Imagine snuggling up to a cuddly puppy, with it’s wet little nose and big eyes, or holding a purring kitten with its eyes half closed and your heart fully open.
Now, imagine doing it for a cause.
This is the reality for Ojai Valley School’s Humane Society student volunteers, who once a week get the opportunity to enhance their own lives, and the lives of animals waiting to be adopted at the Ojai shelter.
“It’s a benefit to the animals,” said Upper Campus English teacher Terry Wilson, who supervises the group. “Our job is to go down and offer some sort of human contact with these poor creatures because they have been abandoned, or abused, or somehow ended up without homes.”
The effort is one of OVS’ longest-running community service projects, providing students – many of whom are boarders and can’t have pets with them at school – the opportunity to interact with cuddling kittens and playful puppies. But the volunteers also are a key part of the Humane Society’s program.
“It is incredibly important to have volunteers at animal shelters,” said Amanda Rey Volden, the shelter’s volunteer coordinator. “It increases the chances of having those outgoing, friendly personalities with potential adopters.”
The volunteers help socialize, de-stress, and comfort animals in their time of need.
Indirectly, the socialization helps keep the Humane Society a no-kill shelter by helping more animals find the right home, which is not an easy thing to do. Not only do students get the comfort of the animals, they become more comfortable themselves around animals as they learn to handle dogs and cats with more confidence.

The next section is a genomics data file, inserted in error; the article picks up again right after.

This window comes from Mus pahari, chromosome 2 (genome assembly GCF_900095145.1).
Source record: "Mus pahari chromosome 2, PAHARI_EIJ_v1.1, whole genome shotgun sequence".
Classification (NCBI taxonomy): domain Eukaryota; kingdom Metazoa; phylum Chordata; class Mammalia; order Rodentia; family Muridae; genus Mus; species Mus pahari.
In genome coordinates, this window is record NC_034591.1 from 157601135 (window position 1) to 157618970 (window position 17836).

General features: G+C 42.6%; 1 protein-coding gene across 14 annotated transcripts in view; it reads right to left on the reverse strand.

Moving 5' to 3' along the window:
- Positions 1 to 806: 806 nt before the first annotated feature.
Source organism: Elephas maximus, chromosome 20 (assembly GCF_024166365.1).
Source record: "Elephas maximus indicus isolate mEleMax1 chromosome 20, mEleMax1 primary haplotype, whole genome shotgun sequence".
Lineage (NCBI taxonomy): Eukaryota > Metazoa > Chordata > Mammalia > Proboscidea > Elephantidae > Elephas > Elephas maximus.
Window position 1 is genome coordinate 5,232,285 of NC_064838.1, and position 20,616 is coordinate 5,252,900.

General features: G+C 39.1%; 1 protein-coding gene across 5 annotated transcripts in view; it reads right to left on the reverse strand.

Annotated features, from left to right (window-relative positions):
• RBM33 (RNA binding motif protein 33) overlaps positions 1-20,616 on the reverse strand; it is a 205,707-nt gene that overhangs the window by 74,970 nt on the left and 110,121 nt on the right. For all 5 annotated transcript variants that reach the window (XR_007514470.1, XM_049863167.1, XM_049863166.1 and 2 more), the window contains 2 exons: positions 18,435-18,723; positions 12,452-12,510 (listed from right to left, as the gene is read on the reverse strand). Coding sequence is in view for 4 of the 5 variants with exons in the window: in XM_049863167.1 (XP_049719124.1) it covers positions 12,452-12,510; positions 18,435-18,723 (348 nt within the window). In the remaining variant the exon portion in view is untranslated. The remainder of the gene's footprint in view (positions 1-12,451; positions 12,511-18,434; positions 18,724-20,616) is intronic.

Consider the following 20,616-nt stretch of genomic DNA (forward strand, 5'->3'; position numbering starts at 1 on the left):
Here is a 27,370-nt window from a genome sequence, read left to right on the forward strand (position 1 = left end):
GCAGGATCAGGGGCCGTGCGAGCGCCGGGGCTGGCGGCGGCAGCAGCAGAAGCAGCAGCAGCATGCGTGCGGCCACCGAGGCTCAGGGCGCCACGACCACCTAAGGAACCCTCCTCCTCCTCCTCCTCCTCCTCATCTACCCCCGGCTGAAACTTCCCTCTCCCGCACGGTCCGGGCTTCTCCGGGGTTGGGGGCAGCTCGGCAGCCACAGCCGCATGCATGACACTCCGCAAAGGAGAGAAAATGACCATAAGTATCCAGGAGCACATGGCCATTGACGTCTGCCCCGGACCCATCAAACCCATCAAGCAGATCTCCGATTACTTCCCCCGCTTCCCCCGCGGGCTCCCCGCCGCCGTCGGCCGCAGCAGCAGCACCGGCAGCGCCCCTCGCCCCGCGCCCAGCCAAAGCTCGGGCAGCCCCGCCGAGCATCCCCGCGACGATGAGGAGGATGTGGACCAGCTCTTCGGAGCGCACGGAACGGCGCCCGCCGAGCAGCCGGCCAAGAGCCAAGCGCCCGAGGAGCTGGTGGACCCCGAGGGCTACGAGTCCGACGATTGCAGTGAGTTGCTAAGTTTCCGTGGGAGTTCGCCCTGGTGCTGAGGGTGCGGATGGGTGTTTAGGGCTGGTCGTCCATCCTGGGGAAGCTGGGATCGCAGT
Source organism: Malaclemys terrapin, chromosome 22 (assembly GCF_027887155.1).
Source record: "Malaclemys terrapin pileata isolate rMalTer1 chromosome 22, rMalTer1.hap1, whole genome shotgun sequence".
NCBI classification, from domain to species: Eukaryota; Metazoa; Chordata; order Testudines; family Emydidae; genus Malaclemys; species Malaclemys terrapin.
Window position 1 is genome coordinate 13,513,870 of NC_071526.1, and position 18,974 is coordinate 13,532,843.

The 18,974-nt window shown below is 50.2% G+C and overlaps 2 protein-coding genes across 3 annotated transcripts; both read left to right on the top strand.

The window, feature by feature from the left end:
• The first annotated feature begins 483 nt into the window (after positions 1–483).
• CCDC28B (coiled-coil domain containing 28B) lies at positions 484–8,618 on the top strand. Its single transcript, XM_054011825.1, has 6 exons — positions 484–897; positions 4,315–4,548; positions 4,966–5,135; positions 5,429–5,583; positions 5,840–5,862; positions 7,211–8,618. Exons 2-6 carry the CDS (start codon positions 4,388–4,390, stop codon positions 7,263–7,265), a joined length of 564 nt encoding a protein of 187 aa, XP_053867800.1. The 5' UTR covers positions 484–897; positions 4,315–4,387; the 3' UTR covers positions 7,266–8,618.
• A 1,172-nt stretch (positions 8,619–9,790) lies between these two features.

“(I) learn to get along with pets more, because my parents didn’t give me a lot of chances to,” said junior Ted Jung over the sound of seven puppies barking in the background. “It’s a good thing. I can satisfy myself by doing good work, and by taking care of the dogs and cats to make them healthy and be friendly so they can be adopted.”
The program helps instill the wholeness of life OVS is so known for. And it provides the perfect opportunity for students to think beyond themselves – and to do whatever they can to help make the world a better place.
“It’s all about students getting involved,” said Yuhi Kuramoto, a senior from Japan who is responsible for organizing the weekly student treks to the shelter. “We want students to care for animals so they can apply the same thing to human beings. That’s the greatest education we can have.”